Starting a new school year is both exciting and frightening. Thoughts of new teachers and a heavier workload, navigating new friend groups – all with changing bodies and hormones, can be a cause of concern for your child.
What can parents do to ease their child’s fears and prepare them for success as they approach the next milestone in their academic life? Research shows that kids are most worried about three aspects of moving to middle and high school: logistical, academic, and social. How will they find their classroom, or be able to open their locker? Will their schoolwork be too difficult? Will they have to eat lunch alone?
With good planning and lots of empathy, parents can help ease this transition. Here are a few tips for helping your child adjust.
Attend School Orientations
Most schools have orientations for both students and parents. This is an opportunity to visit the school and become familiar with the campus, meet teachers and administrators, and find out about available resources should your child need them. It’s also a great opportunity to find their locker and practice opening it, learn where the cafeteria and bathrooms are located, and the little things your child is likely worried about.
Back to School Planning
Have your child participate in back-to-school planning. This might include shopping for backpacks and school supplies, buying new clothes or shoes for school, checking the school schedule online, and planning out a homework station. Having everything they need before the new school year begins will help them feel less anxious.
Most schools use an online portal such as Canvas to communicate. Sign up for Canvas and download the app to see your student’s grade and see what assignments are coming up. Remember, teachers have a pretty heavy workload, so don’t expect every grade to be updated daily but make a habit of checking your student’s grade weekly so there aren’t any surprises. Contact teachers if you have questions, through the Canvas app. Parents and teachers are a team committed to seeing your student succeed so don’t be afraid to reach out.
Many schools also provide a planner to keep track of assignments and plan their time. Encourage your student to become familiar with using the planner as well as the online school communication system. Laguna Beach schools also use ParentSquare a parent communication tool providing a simple way for everyone at school to connect. With ParentSquare you’ll be able to receive school and classroom communication, view the school and classroom calendar and RSVP for events and volunteer.
Figure Out Transportation
Will your child walk to school, take a bus, ride a bike or in a car? Whatever mode of transportation they use, make sure they get to school on time. Being late—especially being chronically late—can wreak havoc on their school life and be a cause of disciplinary action.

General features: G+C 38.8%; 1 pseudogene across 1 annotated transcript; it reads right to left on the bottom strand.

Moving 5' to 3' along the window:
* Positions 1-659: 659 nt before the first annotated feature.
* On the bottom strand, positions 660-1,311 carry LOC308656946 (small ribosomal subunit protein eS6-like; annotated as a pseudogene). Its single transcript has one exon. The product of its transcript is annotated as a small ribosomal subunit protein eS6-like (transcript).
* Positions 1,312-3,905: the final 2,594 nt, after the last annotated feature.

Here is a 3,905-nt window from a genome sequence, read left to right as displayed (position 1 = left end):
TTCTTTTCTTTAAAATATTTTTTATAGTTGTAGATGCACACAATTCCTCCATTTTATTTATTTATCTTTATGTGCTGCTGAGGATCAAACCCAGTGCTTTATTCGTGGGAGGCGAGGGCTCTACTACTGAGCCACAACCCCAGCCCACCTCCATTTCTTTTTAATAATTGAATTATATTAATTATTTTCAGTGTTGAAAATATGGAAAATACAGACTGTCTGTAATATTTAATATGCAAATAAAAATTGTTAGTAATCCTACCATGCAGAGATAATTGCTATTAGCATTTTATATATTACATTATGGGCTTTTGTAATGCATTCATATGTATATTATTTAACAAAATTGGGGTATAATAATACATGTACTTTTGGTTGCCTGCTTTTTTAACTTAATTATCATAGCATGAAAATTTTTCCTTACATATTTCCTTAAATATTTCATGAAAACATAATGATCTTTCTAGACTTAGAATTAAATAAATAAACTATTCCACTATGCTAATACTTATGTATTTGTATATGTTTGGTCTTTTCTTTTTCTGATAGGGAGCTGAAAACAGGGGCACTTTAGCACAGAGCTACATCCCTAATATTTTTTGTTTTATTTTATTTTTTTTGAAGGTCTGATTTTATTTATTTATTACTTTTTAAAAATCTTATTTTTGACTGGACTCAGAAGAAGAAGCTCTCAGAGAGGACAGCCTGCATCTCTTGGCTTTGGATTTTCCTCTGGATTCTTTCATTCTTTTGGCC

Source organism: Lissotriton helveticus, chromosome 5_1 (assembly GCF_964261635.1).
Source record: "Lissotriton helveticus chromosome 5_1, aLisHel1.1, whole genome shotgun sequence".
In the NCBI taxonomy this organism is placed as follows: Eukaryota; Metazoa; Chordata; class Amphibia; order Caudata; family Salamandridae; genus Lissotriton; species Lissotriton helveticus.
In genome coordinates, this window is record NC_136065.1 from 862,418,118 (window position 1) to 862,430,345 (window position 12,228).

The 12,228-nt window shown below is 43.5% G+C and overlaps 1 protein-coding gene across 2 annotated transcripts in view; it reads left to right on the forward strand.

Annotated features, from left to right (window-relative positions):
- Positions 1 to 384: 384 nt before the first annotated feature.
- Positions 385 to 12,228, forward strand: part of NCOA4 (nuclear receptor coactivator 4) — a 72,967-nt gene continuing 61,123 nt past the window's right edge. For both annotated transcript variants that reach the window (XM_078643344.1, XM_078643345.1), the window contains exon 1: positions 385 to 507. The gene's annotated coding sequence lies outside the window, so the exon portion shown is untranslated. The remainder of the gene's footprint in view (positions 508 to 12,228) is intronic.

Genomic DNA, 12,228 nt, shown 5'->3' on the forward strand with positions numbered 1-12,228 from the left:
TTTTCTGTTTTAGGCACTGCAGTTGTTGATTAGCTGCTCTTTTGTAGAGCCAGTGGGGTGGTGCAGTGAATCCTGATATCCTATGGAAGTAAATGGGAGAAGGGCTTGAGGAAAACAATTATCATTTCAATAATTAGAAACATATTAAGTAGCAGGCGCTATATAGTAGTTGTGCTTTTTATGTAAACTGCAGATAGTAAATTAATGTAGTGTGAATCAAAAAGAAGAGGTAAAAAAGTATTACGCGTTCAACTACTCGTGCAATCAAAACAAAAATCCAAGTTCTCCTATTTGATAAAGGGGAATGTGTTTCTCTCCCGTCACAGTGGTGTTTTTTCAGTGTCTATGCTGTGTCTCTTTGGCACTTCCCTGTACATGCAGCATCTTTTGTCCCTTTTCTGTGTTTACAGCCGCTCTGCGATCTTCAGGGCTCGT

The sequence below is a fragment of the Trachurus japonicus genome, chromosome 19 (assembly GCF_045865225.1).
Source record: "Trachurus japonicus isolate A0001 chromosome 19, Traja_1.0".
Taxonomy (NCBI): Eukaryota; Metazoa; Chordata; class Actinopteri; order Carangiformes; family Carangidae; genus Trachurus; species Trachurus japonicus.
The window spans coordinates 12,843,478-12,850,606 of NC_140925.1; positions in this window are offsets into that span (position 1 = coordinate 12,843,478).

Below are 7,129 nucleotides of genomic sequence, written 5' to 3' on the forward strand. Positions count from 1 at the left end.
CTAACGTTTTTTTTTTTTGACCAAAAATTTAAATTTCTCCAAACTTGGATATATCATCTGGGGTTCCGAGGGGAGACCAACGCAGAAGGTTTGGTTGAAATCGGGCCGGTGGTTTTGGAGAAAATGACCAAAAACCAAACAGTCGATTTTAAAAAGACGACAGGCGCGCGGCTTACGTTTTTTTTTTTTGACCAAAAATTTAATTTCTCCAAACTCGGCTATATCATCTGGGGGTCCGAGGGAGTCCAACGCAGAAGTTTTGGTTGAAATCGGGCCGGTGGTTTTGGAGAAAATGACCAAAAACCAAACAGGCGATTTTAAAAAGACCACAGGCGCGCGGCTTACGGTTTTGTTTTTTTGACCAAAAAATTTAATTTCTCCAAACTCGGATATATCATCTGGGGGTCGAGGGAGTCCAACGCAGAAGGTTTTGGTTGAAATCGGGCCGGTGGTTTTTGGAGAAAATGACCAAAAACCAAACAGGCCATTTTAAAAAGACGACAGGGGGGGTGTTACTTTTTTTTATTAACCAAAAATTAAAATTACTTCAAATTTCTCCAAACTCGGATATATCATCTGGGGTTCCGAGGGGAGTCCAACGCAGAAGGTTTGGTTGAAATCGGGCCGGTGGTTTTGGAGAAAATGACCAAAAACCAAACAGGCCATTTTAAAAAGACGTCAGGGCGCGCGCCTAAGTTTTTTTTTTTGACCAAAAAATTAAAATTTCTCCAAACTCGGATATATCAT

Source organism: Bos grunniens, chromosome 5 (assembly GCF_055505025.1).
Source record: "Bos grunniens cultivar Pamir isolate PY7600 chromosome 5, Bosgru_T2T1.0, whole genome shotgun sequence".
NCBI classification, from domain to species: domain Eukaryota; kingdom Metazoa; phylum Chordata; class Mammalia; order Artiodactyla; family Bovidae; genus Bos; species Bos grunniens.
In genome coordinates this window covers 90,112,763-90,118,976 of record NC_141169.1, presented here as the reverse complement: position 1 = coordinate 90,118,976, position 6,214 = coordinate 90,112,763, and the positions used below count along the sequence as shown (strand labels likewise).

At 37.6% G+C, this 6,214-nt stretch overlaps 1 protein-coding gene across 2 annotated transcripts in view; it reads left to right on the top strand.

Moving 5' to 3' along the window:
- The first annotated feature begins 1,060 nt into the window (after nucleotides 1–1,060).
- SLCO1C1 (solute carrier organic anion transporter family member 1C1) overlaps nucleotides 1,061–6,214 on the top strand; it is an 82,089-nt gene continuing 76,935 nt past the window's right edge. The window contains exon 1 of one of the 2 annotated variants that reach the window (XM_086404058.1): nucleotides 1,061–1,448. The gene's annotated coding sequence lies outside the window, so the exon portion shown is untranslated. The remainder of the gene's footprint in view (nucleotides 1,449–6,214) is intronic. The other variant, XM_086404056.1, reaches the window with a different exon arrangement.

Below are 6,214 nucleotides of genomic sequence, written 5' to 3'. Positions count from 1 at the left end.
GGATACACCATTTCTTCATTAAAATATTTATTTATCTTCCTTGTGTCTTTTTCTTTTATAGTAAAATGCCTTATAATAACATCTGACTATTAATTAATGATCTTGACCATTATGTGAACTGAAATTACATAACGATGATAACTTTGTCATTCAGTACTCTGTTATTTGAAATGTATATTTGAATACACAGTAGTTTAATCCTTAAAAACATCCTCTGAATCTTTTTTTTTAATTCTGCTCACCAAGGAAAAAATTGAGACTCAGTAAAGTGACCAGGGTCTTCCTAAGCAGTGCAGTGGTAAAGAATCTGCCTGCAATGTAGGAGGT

Manage Social Anxiety
Encourage your child to join sports teams, clubs, or extracurricular activities. Talk about social skills and traits that make a good friend. Practice how to negotiate difficult social situations.
Help Your Child Manage Stress
Health experts recommend that adolescents get minimum of 8 hours sleep. A good night’s rest is crucial for their growing bodies, but also beneficial in managing emotions and doing well in school. Make sure your child gets a decent night’s rest and eats a healthy breakfast before they head to school. Also, since research has shown the toll that social media can take, limit your child’s use of electronic devices. If your child isn’t involved in sports, suggest that they get some exercise—even a quick walk or bike ride can do wonders. Encourage your child to have some down time so they can relax and recharge. Check out our blog about sleep and the importance: Teens and Sleep: Why They Need It and How to Help Them Get It.
Be actively engaged in your child’s school life. Attend parent nights and teacher conferences. Keep teachers informed and communicate any concerns to them. Join parent groups and check the school’s website or portal often to stay on top of information and notices. Organizations like your school’s PTA or Foundation are great ways to stay in the loop of what is happening at the school while still giving students a little bit of freedom as they transition into their teenage years. The work of these organizations help schools offer unique experiences to our students.
Offer Empathy and Support
The best way to help your child through school transitions is to foster open communication and empathize with them. Rather than asking them, “How was school today?” or, “What did you do today?”, ask some specific questions to get the conversation going beyond “fine” or “nothing”. Try, “What is something new you learned today?”, “What was something challenging in one of your classes?”, “Who did you eat lunch with today?” or, “What class did you attend for your tutorial time?” Vary the questions and don’t be afraid to ask follow-up questions.
Let your child know how much you appreciate them sharing their feelings, concerns, and successes. You do not have to fix the problems or make it all better; just acknowledge their feelings, offer empathy, and be there for the journey.